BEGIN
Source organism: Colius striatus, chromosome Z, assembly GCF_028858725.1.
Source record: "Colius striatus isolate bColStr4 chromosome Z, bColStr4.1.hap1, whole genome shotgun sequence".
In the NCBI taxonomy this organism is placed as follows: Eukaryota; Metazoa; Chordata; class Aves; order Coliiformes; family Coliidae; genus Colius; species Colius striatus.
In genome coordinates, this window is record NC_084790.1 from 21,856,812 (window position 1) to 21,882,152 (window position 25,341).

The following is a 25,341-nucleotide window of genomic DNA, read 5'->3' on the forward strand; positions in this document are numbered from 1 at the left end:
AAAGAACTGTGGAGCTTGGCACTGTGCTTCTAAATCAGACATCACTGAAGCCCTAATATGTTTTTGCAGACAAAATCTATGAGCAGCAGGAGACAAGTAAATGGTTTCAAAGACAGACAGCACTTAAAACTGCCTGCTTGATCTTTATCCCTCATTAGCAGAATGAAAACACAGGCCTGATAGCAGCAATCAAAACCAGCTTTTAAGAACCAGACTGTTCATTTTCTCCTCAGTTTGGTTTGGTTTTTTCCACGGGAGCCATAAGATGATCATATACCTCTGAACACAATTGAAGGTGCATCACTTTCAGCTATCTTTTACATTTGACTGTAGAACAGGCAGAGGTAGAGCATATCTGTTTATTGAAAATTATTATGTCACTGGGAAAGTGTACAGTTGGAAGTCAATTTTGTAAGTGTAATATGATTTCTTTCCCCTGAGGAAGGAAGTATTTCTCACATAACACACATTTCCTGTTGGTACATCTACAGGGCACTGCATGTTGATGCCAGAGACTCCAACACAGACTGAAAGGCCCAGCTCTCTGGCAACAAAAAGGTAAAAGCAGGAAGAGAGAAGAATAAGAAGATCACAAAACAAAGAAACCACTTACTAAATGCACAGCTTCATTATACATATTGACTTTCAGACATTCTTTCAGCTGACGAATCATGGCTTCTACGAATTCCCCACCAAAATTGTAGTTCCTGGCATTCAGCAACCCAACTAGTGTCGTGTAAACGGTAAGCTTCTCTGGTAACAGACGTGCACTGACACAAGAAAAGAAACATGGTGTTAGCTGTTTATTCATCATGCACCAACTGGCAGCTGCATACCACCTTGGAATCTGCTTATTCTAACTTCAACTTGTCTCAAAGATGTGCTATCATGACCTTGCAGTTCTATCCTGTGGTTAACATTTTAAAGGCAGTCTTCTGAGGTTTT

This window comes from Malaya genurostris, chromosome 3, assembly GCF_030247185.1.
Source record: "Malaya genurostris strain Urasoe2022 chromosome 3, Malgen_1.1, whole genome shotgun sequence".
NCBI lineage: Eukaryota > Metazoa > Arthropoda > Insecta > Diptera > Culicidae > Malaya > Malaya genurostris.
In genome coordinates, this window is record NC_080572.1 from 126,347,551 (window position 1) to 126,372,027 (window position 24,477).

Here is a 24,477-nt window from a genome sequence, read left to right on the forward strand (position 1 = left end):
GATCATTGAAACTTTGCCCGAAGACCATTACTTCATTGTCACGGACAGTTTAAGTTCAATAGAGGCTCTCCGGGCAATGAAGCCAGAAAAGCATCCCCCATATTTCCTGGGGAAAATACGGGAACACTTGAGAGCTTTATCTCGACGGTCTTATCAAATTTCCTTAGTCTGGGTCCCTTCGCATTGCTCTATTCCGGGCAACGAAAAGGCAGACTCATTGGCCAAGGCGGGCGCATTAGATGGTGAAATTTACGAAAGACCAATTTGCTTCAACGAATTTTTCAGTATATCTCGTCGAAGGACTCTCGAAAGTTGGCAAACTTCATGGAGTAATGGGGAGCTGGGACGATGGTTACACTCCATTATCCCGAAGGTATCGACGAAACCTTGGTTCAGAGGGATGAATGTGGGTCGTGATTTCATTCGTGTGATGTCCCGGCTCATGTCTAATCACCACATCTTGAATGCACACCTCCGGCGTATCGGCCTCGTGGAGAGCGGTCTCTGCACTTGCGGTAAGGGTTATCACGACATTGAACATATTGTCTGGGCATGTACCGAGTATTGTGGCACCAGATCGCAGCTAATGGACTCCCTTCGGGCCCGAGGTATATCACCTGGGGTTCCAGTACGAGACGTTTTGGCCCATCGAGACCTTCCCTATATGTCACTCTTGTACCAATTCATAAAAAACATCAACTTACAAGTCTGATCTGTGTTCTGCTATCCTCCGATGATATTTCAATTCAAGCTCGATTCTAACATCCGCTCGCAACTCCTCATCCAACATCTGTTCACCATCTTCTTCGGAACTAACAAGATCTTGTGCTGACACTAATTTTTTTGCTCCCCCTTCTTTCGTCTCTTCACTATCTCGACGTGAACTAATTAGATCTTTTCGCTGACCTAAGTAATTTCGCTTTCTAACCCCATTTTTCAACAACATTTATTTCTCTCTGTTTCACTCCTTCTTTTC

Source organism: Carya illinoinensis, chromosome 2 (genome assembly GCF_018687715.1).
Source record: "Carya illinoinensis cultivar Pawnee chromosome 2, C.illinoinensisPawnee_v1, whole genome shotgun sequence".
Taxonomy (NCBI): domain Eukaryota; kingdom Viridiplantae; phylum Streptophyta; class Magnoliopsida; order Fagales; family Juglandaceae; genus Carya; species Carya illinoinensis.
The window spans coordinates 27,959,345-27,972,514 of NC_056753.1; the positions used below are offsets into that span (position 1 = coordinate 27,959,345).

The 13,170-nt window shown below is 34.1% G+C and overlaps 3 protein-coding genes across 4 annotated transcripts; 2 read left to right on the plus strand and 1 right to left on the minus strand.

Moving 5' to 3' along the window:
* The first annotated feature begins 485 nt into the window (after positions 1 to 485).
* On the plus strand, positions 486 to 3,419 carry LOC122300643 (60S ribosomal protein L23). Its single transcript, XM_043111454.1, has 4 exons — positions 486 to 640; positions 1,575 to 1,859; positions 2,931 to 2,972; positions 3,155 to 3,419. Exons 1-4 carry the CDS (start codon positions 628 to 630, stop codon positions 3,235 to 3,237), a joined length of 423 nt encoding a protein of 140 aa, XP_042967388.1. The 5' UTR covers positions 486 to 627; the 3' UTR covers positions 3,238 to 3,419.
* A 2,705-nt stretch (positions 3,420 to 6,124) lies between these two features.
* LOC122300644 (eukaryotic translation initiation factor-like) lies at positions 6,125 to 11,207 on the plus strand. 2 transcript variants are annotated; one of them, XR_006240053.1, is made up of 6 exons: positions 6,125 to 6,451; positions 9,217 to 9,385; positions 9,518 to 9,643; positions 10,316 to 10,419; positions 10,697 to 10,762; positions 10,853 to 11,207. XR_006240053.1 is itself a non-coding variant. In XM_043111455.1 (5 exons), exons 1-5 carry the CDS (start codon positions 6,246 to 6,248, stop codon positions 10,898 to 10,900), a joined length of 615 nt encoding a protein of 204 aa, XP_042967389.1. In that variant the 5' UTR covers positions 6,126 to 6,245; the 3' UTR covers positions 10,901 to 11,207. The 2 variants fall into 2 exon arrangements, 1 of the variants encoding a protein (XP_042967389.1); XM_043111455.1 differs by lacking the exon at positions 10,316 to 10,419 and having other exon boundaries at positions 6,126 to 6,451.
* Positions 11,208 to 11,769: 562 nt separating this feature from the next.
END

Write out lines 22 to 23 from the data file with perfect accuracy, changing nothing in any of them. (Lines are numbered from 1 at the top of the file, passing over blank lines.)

* LOC122300644 (eukaryotic translation initiation factor-like) lies at positions 6,125 to 11,207 on the plus strand. 2 transcript variants are annotated; one of them, XR_006240053.1, is made up of 6 exons: positions 6,125 to 6,451; positions 9,217 to 9,385; positions 9,518 to 9,643; positions 10,316 to 10,419; positions 10,697 to 10,762; positions 10,853 to 11,207. XR_006240053.1 is itself a non-coding variant. In XM_043111455.1 (5 exons), exons 1-5 carry the CDS (start codon positions 6,246 to 6,248, stop codon positions 10,898 to 10,900), a joined length of 615 nt encoding a protein of 204 aa, XP_042967389.1. In that variant the 5' UTR covers positions 6,126 to 6,245; the 3' UTR covers positions 10,901 to 11,207. The 2 variants fall into 2 exon arrangements, 1 of the variants encoding a protein (XP_042967389.1); XM_043111455.1 differs by lacking the exon at positions 10,316 to 10,419 and having other exon boundaries at positions 6,126 to 6,451.
* Positions 11,208 to 11,769: 562 nt separating this feature from the next.